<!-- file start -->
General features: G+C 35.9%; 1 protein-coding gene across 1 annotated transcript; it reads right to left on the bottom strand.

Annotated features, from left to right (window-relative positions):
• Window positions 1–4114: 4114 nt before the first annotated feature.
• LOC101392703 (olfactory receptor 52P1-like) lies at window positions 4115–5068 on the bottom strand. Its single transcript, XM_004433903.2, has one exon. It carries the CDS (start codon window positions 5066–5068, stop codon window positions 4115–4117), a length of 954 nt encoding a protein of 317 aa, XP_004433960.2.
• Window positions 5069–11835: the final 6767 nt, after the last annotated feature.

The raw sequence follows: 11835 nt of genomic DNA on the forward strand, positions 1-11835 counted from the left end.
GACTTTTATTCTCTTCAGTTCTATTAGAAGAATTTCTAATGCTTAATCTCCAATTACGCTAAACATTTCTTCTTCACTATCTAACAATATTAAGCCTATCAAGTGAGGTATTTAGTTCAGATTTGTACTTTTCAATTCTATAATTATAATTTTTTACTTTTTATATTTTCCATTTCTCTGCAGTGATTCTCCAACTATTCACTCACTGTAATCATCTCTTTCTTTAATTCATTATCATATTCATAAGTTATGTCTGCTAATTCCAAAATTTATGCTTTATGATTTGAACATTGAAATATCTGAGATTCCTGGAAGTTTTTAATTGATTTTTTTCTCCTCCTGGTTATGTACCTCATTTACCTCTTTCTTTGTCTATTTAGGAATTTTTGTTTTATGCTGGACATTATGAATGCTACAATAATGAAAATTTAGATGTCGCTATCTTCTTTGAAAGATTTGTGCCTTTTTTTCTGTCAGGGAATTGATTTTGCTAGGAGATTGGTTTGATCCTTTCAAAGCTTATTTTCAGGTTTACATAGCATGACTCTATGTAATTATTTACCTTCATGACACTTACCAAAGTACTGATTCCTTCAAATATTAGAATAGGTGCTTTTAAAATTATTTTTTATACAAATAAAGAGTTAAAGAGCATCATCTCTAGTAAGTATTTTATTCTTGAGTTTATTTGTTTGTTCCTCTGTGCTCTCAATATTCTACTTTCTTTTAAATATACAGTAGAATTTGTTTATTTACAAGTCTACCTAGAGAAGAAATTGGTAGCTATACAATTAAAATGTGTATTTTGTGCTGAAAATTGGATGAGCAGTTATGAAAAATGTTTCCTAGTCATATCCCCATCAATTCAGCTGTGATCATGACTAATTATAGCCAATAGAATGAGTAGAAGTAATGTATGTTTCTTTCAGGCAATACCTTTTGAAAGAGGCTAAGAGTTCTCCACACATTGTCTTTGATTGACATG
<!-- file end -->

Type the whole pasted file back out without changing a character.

General features: G+C 35.9%; 1 protein-coding gene across 1 annotated transcript; it reads right to left on the bottom strand.

Annotated features, from left to right (window-relative positions):
• Window positions 1–4114: 4114 nt before the first annotated feature.
• LOC101392703 (olfactory receptor 52P1-like) lies at window positions 4115–5068 on the bottom strand. Its single transcript, XM_004433903.2, has one exon. It carries the CDS (start codon window positions 5066–5068, stop codon window positions 4115–4117), a length of 954 nt encoding a protein of 317 aa, XP_004433960.2.
• Window positions 5069–11835: the final 6767 nt, after the last annotated feature.

The raw sequence follows: 11835 nt of genomic DNA on the forward strand, positions 1-11835 counted from the left end.
GACTTTTATTCTCTTCAGTTCTATTAGAAGAATTTCTAATGCTTAATCTCCAATTACGCTAAACATTTCTTCTTCACTATCTAACAATATTAAGCCTATCAAGTGAGGTATTTAGTTCAGATTTGTACTTTTCAATTCTATAATTATAATTTTTTACTTTTTATATTTTCCATTTCTCTGCAGTGATTCTCCAACTATTCACTCACTGTAATCATCTCTTTCTTTAATTCATTATCATATTCATAAGTTATGTCTGCTAATTCCAAAATTTATGCTTTATGATTTGAACATTGAAATATCTGAGATTCCTGGAAGTTTTTAATTGATTTTTTTCTCCTCCTGGTTATGTACCTCATTTACCTCTTTCTTTGTCTATTTAGGAATTTTTGTTTTATGCTGGACATTATGAATGCTACAATAATGAAAATTTAGATGTCGCTATCTTCTTTGAAAGATTTGTGCCTTTTTTTCTGTCAGGGAATTGATTTTGCTAGGAGATTGGTTTGATCCTTTCAAAGCTTATTTTCAGGTTTACATAGCATGACTCTATGTAATTATTTACCTTCATGACACTTACCAAAGTACTGATTCCTTCAAATATTAGAATAGGTGCTTTTAAAATTATTTTTTATACAAATAAAGAGTTAAAGAGCATCATCTCTAGTAAGTATTTTATTCTTGAGTTTATTTGTTTGTTCCTCTGTGCTCTCAATATTCTACTTTCTTTTAAATATACAGTAGAATTTGTTTATTTACAAGTCTACCTAGAGAAGAAATTGGTAGCTATACAATTAAAATGTGTATTTTGTGCTGAAAATTGGATGAGCAGTTATGAAAAATGTTTCCTAGTCATATCCCCATCAATTCAGCTGTGATCATGACTAATTATAGCCAATAGAATGAGTAGAAGTAATGTATGTTTCTTTCAGGCAATACCTTTTGAAAGAGGCTAAGAGTTCTCCACACATTGTCTTTGATTGACATG